A-level grades in Northern Ireland up on last comparative year as exams return
The return of public examinations in Northern Ireland has seen an increase in A-level grades from the last comparative year.
More than 25,000 students across Northern Ireland have received their results after the first full year of public examinations since 2019.
Some 44% received a grade A*-A, compared with 29.4% in 2019, the last year that exams were sat before the disruption caused by the coronavirus pandemic.
More than 99% of students received grades A*-E, up 0.7 percentage points from 2019.
Despite three years of disrupted learning, our young people have shown immense determination, resilience and tenacity in their studies
Mathematics remained the most popular subject at A-level, accounting for just under one in 10 entries.
In 2020 and 2021 teacher-assessed grades were issued.
This year exams were sat, however measures were put in place to smooth the transition.
These included students having the option to omit a unit of assessment in most subjects to focus their revision.
There were also assessment adaptions, reducing coursework, and contingency arrangements for those who miss an exam due to illness as well as generous grading in recognition of the level of disruption experienced.
Most (88%) of the A-levels sat in Northern Ireland were from local exams board CCEA, while others sat exams set by other boards across the UK.
Scores of students are also set to receive BTec results and vocational qualifications.
Stormont Education Minister Michelle McIlveen paid tribute to students, saying the significant challenges they faced over the last three years make their achievements all the more remarkable.
“They have worked incredibly hard in their studies and this has been reflected in the grades they have deservedly achieved,” she said.
These results reflect two years of hard work from our young people, schools, colleges, and the wider school community
“Despite three years of disrupted learning, our young people have shown immense determination, resilience and tenacity in their studies.
“I also wish to pay tribute to teachers across Northern Ireland who have, within the most challenging circumstances, continued to be at the heart of students’ education throughout this crucial year.
“Without their enthusiasm, dedication and commitment, today’s successes would not have been possible.”
She added: “Working closely with CCEA, my department put in place bespoke assessment arrangements taking account of disruption while maintaining the credibility of the qualifications.
“I thank all those who have been involved in delivering this approach, including our schools and everyone involved in the examination and marking process. It has been a real partnership effort, which has resulted in a successful exam series.
“This year’s return to examinations marks a positive step towards more normal teaching and assessment arrangements.”
Leah Scott, acting interim chief executive of the Council for the Curriculum, Examinations and Assessment (CCEA), said it is a positive day for students “who, despite the exceptional challenges they faced, have continued to perform well”.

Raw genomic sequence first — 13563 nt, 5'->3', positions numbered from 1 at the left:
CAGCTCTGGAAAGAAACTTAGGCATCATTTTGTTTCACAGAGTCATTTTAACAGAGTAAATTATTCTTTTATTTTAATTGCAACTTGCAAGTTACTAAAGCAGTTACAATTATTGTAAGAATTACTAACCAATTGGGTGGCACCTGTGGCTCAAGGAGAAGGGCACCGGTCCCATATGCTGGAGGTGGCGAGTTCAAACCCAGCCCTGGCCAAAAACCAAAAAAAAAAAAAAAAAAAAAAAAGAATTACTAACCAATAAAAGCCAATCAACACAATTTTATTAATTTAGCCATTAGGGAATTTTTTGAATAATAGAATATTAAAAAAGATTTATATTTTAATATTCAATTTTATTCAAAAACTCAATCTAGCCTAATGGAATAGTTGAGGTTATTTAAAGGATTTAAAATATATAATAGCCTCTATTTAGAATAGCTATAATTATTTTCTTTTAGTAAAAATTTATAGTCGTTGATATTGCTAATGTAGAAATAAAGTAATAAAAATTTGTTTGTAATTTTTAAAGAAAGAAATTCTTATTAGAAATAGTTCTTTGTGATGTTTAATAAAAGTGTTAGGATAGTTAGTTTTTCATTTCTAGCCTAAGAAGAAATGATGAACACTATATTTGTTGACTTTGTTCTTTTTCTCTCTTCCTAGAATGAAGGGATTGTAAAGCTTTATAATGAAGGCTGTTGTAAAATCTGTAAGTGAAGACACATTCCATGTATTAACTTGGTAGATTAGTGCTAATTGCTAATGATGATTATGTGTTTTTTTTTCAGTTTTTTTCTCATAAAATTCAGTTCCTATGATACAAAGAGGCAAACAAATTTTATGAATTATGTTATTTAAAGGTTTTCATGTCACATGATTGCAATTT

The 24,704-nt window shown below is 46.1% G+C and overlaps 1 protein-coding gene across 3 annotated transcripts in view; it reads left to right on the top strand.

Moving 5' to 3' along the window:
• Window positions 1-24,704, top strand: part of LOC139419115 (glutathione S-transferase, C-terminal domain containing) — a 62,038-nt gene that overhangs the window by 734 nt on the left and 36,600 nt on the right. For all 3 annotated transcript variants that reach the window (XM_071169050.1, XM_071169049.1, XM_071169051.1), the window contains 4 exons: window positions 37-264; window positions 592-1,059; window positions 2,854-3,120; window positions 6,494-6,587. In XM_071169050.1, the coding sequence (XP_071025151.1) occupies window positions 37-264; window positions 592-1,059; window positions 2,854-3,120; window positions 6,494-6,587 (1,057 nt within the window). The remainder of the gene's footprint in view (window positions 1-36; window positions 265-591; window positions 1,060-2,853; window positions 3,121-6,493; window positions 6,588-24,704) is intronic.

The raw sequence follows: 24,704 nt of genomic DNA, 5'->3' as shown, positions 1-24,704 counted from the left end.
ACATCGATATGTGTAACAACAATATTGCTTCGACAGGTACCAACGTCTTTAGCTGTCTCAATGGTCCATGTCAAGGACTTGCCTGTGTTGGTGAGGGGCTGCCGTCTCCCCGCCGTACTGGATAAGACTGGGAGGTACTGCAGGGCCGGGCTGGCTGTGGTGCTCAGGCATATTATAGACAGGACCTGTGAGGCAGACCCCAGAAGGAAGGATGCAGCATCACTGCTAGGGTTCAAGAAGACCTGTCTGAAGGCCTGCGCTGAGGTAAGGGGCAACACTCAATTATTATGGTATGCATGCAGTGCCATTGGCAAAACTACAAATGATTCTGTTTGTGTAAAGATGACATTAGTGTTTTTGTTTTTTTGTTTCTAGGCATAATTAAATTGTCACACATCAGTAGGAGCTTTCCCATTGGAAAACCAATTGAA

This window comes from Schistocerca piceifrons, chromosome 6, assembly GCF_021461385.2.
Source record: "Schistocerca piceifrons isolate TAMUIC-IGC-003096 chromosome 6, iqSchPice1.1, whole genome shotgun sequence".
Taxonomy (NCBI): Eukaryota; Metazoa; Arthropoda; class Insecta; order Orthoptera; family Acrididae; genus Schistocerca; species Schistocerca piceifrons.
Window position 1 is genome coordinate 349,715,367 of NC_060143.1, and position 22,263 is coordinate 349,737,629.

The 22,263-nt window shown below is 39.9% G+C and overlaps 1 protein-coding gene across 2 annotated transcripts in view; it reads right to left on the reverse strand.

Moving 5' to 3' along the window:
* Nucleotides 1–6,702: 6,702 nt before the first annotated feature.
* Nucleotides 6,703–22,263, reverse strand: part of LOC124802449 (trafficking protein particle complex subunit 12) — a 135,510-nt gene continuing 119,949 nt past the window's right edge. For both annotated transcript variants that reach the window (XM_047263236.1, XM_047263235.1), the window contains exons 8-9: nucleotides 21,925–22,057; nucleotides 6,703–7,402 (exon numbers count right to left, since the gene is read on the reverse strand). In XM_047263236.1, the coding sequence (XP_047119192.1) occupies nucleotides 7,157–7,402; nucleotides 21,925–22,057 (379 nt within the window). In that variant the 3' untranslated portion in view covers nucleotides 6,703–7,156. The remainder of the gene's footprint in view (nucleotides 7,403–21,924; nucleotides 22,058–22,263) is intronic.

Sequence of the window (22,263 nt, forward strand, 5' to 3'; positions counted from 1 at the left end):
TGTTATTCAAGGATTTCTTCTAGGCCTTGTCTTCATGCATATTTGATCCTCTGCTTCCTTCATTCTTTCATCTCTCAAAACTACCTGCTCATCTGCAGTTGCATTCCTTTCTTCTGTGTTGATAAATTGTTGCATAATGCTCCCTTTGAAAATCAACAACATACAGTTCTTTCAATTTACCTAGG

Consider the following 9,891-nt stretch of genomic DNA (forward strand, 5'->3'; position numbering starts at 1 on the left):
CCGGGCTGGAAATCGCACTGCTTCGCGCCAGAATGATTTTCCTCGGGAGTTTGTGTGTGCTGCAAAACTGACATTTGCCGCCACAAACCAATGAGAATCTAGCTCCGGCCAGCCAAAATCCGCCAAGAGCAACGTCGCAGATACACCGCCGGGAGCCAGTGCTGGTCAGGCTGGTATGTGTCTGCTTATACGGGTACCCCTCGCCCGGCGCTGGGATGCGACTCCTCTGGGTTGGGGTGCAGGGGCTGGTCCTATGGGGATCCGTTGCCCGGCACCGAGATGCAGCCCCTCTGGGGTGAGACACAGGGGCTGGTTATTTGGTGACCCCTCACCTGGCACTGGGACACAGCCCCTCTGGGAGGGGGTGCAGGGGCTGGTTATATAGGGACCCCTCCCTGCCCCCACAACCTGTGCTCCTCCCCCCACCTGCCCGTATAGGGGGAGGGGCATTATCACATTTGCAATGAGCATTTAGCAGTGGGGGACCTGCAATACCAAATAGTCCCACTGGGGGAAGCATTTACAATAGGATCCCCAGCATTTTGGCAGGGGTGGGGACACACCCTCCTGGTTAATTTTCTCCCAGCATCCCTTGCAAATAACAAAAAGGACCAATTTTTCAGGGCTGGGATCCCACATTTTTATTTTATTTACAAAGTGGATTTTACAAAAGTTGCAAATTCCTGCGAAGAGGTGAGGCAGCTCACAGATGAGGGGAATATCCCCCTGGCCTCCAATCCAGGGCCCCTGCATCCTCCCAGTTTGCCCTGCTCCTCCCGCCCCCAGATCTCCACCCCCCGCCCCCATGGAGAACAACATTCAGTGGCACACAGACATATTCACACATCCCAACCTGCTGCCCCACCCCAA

“These results reflect two years of hard work from our young people, schools, colleges, and the wider school community. I pay tribute to their dedication and resilience as we returned to the first full summer examinations since 2019,” she said.
As students receive their results many will be delighted while others may be disappointed, however I would like to reassure both students and parents/carers that help and advice is available during this time
Economy Minister Gordon Lyons has urged those receiving results to make use of guidance offered by his department’s careers service.
“As students receive their results many will be delighted while others may be disappointed, however I would like to reassure both students and parents/carers that help and advice is available during this time,” he said.
“My department’s careers service has access to up-to-date information on employment trends provided by the department’s economists.
“They can offer impartial advice and guidance on a range of career choices, including further and higher education, training and employment including apprenticeships, and higher level apprenticeships.
“I’d like to take this opportunity to offer my very best wishes to those either receiving or waiting for their results and reassure you that the careers service is ready and waiting to help you access the path best suited to you and your career ambitions.”
This can be accessed at https://www.nidirect.gov.uk/services/chat-careers-adviser, or you can speak to an adviser by calling 0300 200 7820.
Webchat and phone opening hours will be extended over the results period and advisers will be available via webchat and telephone from 9.30am to 7pm on Thursday and Friday of results week.
Mairead Monds, NSPCC Northern Ireland’s Childline team manager, said results day can be a stressful time for young people, and particularly this year with the return of public exams for the first time in three years.
“Young people under the age of 19 can get free, confidential support and advice from Childline at www.childline.org.uk or by calling 0800 1111 for free,” she said.
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